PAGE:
Tall windows flood the vast dining room with natural light, illuminating a minimalist mix of rectangular and round tables—each ringed by tasteful, Modernist chairs—beneath a grid of industrial light fixtures and exposed wooden beams. Is this the city’s hottest new restaurant that everyone’s been talking about, the one with the locally sourced ingredients served on artfully presented plates? No, it’s the new T.G.I. Friday’s.
“It was like you opened the door to your grandmother’s attic, and the stuff was just tumbling down the steps.”
That’s right, Friday’s, the once-popular singles bars and burger joints found in the parking lots of many a suburban mall. In March 2016, the famously clutter-filled chain introduced the first prototype for its spartan new design concept in Corpus Christi, Texas. The most startling aspect of this otherwise inoffensive space is the complete lack of Friday’s characteristic kitsch. No tin signs or pedal cars adorn the walls; there’s no dark wood or Tiffany-style lamps; there are no chipper red-and-white stripes to be found anywhere.
If you live or work in San Francisco, as I do, this bare, open look has become as cliché and unremarkable as Teslas and luxury condos. The new Millennial-approved restaurant aesthetic, which Friday’s is attempting to replicate in Corpus Christi, has become the beige-linen wall covering of choice, papering over the scruffier textures of the city’s quirky saloons, galleries, bookstores, and mom-and-pop shops. Suddenly, everything is “nice,” and the steep prices, which well-paid techies can easily afford, are guaranteed to keep the riffraff out.
For the past 40-plus years, casual-dining chain restaurants have dominated the suburban landscape. Friday’s and its ilk have served as cozy sanctums for Baby Boomer collectors and other nostalgia junkies, filled to the brim with mostly authentic antiques, which ranged from low-value, easy-to-find items to rare, high-dollar picks. Now that the sterile, clutter-free look has infected T.G.I. Friday’s—it will soon spread to each of its 900 restaurants around the globe—2010s urban Modernism is about to go suburban. Four Taco Bell prototypes in Southern California suggest that the upscale minimalist look is spiraling rapidly down-market.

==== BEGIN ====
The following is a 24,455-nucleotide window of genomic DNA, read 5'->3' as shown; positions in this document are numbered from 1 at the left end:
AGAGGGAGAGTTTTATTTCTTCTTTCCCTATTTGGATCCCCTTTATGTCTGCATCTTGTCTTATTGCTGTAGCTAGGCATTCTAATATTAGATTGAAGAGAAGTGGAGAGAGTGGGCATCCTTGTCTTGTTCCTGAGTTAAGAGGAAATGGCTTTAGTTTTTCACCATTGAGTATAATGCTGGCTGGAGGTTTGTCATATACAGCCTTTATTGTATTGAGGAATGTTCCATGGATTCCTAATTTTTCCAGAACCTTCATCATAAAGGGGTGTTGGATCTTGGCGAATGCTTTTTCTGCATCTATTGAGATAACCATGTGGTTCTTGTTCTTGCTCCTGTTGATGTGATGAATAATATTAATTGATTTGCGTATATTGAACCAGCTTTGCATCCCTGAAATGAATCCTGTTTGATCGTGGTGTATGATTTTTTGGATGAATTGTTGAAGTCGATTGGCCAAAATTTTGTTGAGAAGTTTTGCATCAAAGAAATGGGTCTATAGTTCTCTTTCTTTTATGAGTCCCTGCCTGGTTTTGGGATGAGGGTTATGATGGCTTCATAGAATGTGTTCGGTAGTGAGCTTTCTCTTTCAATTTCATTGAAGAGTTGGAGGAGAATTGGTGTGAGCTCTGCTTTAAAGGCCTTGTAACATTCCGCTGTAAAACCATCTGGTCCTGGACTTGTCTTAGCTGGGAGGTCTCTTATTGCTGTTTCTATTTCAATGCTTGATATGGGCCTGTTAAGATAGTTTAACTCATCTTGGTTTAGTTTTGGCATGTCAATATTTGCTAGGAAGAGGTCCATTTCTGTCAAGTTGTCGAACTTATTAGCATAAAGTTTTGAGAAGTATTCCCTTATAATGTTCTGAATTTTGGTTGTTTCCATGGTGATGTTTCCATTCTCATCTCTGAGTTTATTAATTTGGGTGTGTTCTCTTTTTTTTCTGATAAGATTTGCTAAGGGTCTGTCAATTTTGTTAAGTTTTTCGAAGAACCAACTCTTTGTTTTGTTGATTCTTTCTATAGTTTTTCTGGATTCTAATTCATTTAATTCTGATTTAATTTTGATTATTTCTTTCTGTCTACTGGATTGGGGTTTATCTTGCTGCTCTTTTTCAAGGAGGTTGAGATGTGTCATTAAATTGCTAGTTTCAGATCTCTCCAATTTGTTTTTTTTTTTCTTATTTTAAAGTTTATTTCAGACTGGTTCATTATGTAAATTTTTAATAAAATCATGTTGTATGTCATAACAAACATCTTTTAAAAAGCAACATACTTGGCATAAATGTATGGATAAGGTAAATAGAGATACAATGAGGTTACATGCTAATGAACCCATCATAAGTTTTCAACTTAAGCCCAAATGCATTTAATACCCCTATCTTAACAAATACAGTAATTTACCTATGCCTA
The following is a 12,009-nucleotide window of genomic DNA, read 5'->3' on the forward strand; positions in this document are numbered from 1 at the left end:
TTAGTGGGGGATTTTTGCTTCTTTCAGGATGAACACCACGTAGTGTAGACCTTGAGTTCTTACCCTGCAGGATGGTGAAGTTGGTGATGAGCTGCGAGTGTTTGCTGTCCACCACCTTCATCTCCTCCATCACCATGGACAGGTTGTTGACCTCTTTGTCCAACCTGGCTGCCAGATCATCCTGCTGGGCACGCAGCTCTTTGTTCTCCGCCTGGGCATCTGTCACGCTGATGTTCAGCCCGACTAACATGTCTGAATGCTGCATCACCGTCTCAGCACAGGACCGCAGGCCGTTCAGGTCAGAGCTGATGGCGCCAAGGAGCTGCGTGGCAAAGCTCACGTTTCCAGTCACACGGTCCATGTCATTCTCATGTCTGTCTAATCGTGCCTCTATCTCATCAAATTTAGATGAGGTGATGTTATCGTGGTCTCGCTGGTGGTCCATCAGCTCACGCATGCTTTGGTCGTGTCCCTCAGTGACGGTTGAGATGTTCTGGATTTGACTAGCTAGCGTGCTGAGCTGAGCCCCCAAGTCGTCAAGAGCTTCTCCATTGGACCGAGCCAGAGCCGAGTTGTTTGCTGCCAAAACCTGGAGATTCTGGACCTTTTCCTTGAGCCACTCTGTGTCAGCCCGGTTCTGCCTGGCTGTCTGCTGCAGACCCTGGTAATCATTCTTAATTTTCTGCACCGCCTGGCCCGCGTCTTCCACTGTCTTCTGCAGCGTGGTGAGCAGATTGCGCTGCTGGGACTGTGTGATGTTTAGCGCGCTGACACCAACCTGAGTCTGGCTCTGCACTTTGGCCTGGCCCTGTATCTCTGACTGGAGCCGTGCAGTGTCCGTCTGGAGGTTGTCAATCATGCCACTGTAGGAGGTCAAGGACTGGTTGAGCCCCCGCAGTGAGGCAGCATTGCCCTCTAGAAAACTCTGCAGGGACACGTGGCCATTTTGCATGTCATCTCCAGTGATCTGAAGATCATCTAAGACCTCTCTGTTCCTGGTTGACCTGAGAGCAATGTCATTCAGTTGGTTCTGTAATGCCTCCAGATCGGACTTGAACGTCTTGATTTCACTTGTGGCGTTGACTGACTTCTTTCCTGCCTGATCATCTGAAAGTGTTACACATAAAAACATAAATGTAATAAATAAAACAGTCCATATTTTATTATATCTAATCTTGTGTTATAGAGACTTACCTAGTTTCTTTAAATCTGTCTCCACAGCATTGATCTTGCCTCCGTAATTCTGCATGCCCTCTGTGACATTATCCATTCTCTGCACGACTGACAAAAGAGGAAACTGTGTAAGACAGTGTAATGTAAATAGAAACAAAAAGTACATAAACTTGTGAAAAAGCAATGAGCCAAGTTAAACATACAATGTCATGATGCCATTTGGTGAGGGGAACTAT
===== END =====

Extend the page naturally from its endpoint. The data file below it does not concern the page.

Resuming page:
Truth told, restaurant kitsch has been dying a slow death for the last decade. There are exceptions, of course—the Cracker Barrel Old Country Store brand depends on folksy nostalgia to appeal to its long-standing customer base. But less-rural restaurants felt the sting when 1999 movie “Office Space” mocked the typical chipper casual-dining atmosphere and its myriad “pieces of flair.” In 2005, Friday’s went through the first of a series of make-unders, removing the fake Tiffany lamps and reducing the number of vintage tchotchkes on its walls. In 2007, Friday’s competitor Ruby Tuesday jettisoned its Tiffany-style lamps and flea-market mementos for a more sophisticated look while offering more expensive fare. Five years later, Chili’s Bar and Grill debuted its remodeled prototype in Mesquite, Texas, replacing its jumble of Southwest kitsch with Modernist furniture in natural woods and a few well-appointed antiques like framed sepia-toned photographs.